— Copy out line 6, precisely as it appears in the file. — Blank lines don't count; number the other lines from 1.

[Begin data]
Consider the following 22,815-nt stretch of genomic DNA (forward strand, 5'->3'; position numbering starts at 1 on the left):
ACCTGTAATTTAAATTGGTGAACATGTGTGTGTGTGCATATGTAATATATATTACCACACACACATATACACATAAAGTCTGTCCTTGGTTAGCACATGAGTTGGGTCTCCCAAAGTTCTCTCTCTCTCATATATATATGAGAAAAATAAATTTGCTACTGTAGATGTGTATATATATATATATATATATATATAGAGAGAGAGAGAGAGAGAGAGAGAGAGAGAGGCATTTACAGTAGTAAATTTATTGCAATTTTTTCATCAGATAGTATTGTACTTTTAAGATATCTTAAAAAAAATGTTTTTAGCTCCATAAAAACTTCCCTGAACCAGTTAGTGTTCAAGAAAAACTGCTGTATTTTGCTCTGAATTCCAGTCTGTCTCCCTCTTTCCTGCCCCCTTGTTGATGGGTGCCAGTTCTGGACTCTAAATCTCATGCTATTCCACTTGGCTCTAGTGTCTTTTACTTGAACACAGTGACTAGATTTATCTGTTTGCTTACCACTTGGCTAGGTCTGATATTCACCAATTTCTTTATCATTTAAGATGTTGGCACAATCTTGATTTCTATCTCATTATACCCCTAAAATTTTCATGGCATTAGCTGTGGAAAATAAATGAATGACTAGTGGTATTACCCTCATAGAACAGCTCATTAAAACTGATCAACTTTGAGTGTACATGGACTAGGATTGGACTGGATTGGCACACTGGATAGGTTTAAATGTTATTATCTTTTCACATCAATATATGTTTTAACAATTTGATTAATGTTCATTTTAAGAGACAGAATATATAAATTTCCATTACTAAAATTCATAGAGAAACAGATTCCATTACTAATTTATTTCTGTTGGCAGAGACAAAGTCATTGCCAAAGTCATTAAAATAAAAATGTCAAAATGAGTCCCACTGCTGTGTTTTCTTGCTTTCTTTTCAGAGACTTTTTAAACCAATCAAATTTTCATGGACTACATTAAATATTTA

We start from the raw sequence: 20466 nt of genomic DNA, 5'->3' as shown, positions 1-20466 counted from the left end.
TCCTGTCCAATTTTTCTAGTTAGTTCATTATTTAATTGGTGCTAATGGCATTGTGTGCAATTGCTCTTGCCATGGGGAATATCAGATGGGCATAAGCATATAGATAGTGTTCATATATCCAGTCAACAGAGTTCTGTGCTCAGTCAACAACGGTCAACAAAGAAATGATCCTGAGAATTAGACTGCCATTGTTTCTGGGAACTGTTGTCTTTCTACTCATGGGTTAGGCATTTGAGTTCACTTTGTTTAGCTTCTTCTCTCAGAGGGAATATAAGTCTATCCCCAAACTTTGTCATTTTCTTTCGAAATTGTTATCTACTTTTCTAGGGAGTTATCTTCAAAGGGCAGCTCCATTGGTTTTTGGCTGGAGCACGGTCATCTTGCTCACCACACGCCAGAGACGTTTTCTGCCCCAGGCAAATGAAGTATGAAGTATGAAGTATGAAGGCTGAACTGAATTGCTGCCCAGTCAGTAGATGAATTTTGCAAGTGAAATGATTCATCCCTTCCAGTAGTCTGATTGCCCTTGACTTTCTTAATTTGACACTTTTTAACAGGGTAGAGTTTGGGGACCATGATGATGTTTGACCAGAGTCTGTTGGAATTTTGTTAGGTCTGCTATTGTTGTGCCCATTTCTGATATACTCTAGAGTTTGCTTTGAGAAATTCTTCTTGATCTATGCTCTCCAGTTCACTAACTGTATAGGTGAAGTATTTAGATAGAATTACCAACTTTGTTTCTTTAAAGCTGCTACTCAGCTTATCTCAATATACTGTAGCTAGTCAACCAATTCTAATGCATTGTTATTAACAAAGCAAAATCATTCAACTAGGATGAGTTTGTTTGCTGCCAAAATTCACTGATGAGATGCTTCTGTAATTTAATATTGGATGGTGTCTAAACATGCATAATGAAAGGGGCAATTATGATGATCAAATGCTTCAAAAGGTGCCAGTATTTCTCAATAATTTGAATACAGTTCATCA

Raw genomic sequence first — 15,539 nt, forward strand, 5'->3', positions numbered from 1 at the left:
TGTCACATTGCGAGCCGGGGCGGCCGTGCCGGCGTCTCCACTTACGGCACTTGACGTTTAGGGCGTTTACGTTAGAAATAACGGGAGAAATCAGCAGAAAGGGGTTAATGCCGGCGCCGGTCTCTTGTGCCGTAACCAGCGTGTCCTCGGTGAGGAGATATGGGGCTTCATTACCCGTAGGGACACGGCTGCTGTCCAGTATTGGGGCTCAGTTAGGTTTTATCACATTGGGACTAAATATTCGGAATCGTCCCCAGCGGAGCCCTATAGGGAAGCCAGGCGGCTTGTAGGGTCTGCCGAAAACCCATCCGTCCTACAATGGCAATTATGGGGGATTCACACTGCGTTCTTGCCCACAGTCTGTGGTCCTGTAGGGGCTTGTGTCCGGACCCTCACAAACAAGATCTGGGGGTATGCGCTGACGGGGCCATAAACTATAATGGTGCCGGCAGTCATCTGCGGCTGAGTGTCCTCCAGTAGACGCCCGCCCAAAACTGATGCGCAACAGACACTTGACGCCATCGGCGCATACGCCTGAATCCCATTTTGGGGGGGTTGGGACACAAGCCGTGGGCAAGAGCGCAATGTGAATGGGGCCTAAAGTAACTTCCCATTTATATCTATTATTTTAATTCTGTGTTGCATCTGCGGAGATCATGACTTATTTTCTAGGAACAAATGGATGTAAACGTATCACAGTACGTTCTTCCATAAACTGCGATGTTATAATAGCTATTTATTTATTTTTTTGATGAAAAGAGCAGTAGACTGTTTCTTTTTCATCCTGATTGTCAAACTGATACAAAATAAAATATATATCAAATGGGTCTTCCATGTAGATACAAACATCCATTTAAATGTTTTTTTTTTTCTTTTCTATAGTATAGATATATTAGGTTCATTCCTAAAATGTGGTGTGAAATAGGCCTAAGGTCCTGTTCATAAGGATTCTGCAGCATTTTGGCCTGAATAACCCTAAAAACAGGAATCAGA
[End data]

TGTCACATTGCGAGCCGGGGCGGCCGTGCCGGCGTCTCCACTTACGGCACTTGACGTTTAGGGCGTTTACGTTAGAAATAACGGGAGAAATCAGCAGAAAGGGGTTAATGCCGGCGCCGGTCTCTTGTGCCGTAACCAGCGTGTCCTCGGTGAGGAGATATGGGGCTTCATTACCCGTAGGGACACGGCTGCTGTCCAGTATTGGGGCTCAGTTAGGTTTTATCACATTGGGACTAAATATTCGGAATCGTCCCCAGCGGAGCCCTATAGGGAAGCCAGGCGGCTTGTAGGGTCTGCCGAAAACCCATCCGTCCTACAATGGCAATTATGGGGGATTCACACTGCGTTCTTGCCCACAGTCTGTGGTCCTGTAGGGGCTTGTGTCCGGACCCTCACAAACAAGATCTGGGGGTATGCGCTGACGGGGCCATAAACTATAATGGTGCCGGCAGTCATCTGCGGCTGAGTGTCCTCCAGTAGACGCCCGCCCAAAACTGATGCGCAACAGACACTTGACGCCATCGGCGCATACGCCTGAATCCCATTTTGGGGGGGTTGGGACACAAGCCGTGGGCAAGAGCGCAATGTGAATGGGGCCTAAAGTAACTTCCCATTTATATCTATTATTTTAATTCTGTGTTGCATCTGCGGAGATCATGACTTATTTTCTAGGAACAAATGGATGTAAACGTATCACAGTACGTTCTTCCATAAACTGCGATGTTATAATAGCTATTTATTTATTTTTTTGATGAAAAGAGCAGTAGACTGTTTCTTTTTCATCCTGATTGTCAAACTGATACAAAATAAAATATATATCAAATGGGTCTTCCATGTAGATACAAACATCCATTTAAATGTTTTTTTTTTTCTTTTCTATAGTATAGATATATTAGGTTCATTCCTAAAATGTGGTGTGAAATAGGCCTAAGGTCCTGTTCATAAGGATTCTGCAGCATTTTGGCCTGAATAACCCTAAAAACAGGAATCAGA